Because she’s an Earl’s daughter?
Because she’s a woman?
That can’t be it, if real feminism has taught us anything it’s that a person’s worth, or their abilities cannot truly be judged by their gender. And yet through the cunning manipulation of the basic form of feminism – i.e., woman is kept from something that she would have automatically received had she been born with a Y chromosome – Fellows manages to make the audience root for a character who is at their very core, a terrible human being.
Which is the point, the Crawleys shouldn’t have to change to win the plebian audience’s approval, the audience must change their mind.
But then again, she’s not by far the most manipulatively written character of this kind on the show. For instance, I can legitimately say that she’s a terrible person and probably not get much push back down in the comments. Which is in slight contrast to our next piece on the board.
Like her sister before her Lady Edith is the embodiment of the plight of the wealthy, or at least the wealthy young woman. While there are some ‘feminist’ leanings to her character, like her running a magazine, and her journalist carrier – for the most part Fellows gains the audience sympathy, not by leaning into any outer social justice cause, but just by shitting on her. From the first moment she appears on screen, in actual mourning for her dead cousin – Lady Edith is treated like garbage by almost every member of her family, with only Lady Sybil showing any sympathy. Which is its own problem, but I’ll get into that later.
She’s left at the alter by her elderly fiancé, conceives a child out of wedlock and is forced to hide it, and has her long awaited happily ever after yanked away not one episode from the final by her spiteful sister, Mary. Who then goes onto have her own literal fairy-tale wedding in the very next episode – I know, I know I shouldn’t be getting hung up on that, but it’s just so annoying.
The trick here is that unlike Mary, her suffering is not merely seen by the audience’s modern perspective – Edith is suffering no matter what value system you subscribe to. It sucks that she can’t come right out and say this is my daughter, it sucks that she’s left at the altar, it sucks that her family talks about her like she’s a hideously deformed beast, despite the fact that by most people’s standards she’s still very pretty.
So, it’s very easy and very understandable to feel pity for Edith Crawley, and yet we mustn’t forget as the show clearly wants us to, that Edith’s troubles are not the height of tragedy the post WWI world had to offer. Indeed, that’s true even on the show itself. Yes, it sucks that she had to hide her daughter but unlike say someone like Housemaid Ethel, she gets to keep her child – after some chicanery with the Drewe farm.
And speaking of the Drewe Family, can we just stop for a second, and speak about how absolutely terribly they were treated by the Crawleys and Edith in particular. They take in this child, raise it like their own for the first – I don’t know how time works on Downton, people don’t age normally, but let’s say – year of their life, with the wife completely ignorant of any connection the child might have to the Crawleys of Downton Abbey. All the while Lady Edith seems to have taken a random liking to the girl, and keeps popping in, gradually eroding more and more of the Drewe Family’s privacy. Eventually it all comes out, and the little orphan girl turns out to be Lady Edith’s love child; so, when she’s snatched away by her birth mother, not only do the Drew’s have no legal claim to this child that they have loved and cared for her entire life, but after an unfortunate incident where Mrs. Drewe tries to take the baby back, now they’ve even lost their farm, and their livelihood.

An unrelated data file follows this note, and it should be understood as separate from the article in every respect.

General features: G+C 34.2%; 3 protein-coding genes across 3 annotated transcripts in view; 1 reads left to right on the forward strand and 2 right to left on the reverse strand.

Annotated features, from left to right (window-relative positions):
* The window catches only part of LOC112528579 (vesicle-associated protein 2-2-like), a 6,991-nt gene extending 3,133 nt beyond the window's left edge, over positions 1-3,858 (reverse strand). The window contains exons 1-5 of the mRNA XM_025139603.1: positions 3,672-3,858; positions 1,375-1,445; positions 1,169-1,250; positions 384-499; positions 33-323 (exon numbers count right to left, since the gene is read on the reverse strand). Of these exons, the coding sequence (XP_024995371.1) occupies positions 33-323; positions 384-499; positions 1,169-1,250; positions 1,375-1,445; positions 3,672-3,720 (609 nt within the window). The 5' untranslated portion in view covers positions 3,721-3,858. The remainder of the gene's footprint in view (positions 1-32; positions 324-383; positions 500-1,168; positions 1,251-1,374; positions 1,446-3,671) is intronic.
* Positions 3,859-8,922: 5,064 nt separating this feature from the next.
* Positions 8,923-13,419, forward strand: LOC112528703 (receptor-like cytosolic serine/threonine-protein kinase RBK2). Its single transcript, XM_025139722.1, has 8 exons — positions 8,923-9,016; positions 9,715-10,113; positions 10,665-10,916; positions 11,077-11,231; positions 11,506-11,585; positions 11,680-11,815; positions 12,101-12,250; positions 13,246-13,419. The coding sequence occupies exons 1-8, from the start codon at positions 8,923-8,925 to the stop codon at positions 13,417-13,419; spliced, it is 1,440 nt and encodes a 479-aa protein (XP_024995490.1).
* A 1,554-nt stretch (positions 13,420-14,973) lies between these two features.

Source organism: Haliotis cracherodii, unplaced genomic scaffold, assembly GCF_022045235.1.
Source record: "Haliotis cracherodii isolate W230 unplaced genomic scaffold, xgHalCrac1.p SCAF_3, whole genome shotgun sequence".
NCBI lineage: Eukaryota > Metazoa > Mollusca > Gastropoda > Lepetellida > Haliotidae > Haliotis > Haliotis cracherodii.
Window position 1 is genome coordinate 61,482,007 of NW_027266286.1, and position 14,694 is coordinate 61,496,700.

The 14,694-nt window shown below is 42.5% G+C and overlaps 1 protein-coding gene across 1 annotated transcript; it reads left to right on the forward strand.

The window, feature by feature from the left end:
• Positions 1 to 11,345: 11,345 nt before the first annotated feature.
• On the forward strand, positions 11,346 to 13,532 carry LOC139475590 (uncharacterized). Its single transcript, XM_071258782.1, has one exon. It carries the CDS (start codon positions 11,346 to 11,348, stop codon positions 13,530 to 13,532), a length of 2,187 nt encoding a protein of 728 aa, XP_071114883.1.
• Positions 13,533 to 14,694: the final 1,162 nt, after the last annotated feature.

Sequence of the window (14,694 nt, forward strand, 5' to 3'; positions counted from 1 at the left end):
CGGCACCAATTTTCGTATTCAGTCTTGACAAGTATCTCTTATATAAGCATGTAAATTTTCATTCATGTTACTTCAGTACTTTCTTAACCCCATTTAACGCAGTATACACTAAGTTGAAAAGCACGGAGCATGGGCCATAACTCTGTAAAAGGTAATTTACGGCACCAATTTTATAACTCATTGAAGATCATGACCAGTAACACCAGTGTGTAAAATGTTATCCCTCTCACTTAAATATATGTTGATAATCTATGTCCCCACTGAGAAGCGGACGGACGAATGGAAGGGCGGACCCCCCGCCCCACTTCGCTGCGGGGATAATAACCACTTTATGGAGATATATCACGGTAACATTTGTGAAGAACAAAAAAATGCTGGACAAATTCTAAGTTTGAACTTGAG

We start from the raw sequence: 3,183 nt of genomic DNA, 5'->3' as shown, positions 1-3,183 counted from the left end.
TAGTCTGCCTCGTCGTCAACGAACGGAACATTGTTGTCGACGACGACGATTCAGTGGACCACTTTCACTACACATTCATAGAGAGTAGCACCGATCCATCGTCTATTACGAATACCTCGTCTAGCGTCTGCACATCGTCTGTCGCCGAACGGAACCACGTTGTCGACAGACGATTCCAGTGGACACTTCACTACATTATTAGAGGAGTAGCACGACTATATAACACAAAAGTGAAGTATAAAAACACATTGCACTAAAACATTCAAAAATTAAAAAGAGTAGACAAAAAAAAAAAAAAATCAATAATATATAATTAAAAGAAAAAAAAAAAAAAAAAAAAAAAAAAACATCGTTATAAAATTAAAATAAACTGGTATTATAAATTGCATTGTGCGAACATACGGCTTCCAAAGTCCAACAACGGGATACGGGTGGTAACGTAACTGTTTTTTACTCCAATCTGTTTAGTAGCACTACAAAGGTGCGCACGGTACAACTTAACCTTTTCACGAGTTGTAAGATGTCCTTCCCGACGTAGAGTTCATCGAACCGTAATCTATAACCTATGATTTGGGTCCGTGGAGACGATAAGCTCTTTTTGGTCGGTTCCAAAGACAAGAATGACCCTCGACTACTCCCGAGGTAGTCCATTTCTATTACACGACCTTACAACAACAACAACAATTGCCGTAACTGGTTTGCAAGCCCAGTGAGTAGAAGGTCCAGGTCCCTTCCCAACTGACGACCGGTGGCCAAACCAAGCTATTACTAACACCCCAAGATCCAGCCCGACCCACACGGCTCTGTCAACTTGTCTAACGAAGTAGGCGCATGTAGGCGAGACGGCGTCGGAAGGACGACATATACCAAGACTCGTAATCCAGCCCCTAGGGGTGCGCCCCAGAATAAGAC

I suppose it just goes to show, that just because Lady Edith’s own suffering is genuine, doesn’t mean she’s not capable of inflicting it on others.
It’s so bad that even Robert Crawley, high lord of all of the Downton world, has to comment on how badly the poor Drewes have been treated. I mean he does nothing to fix it, but he gets to mention it, thus making him seem somewhat more reasonable than the women in his family. Speaking of which…
When you think of Downtown Abbey and Creator’s pets – that is a character who the writer clearly adores, but the audience (or at least the majority of them) cannot stand – you may think casually of Lady Mary. Who is allowed to continue being a bitch throughout the majority of the show. But I would like to draw your eye to an individual even more deserving of such a title…one, Robert Crawley, Earl of Grantham.
Robert is a spoilt autocrat, content in his power and his place in the world as it was – this is how season 1, with its superior writing, tricks us into liking him. Of course, Robert seems more reasonable than his stuck-up daughters, his thoughtless wife, and his (wonderfully) bitchy mother, he’s getting his way. And it is only in season three and four, when his mistakes, and character flaws become more relevant to the main story, in which the audience is finally allowed to see Robert for who he has always been. A spoilt little boy, playing at being the great lord of the castle. He is the kind of man so focused on showering his new heir and surrogate son with praise that he doesn’t even realise that he’s reduced his daughter to tears. He’s the kind of lord who will kiss his widowed maid, in a sense forcing her to resign and loose her position. He’s the kind of creature so focused on being right, and looking like the great lord, that he will ignore the advice of a trusted physician just because he’s not fashionable.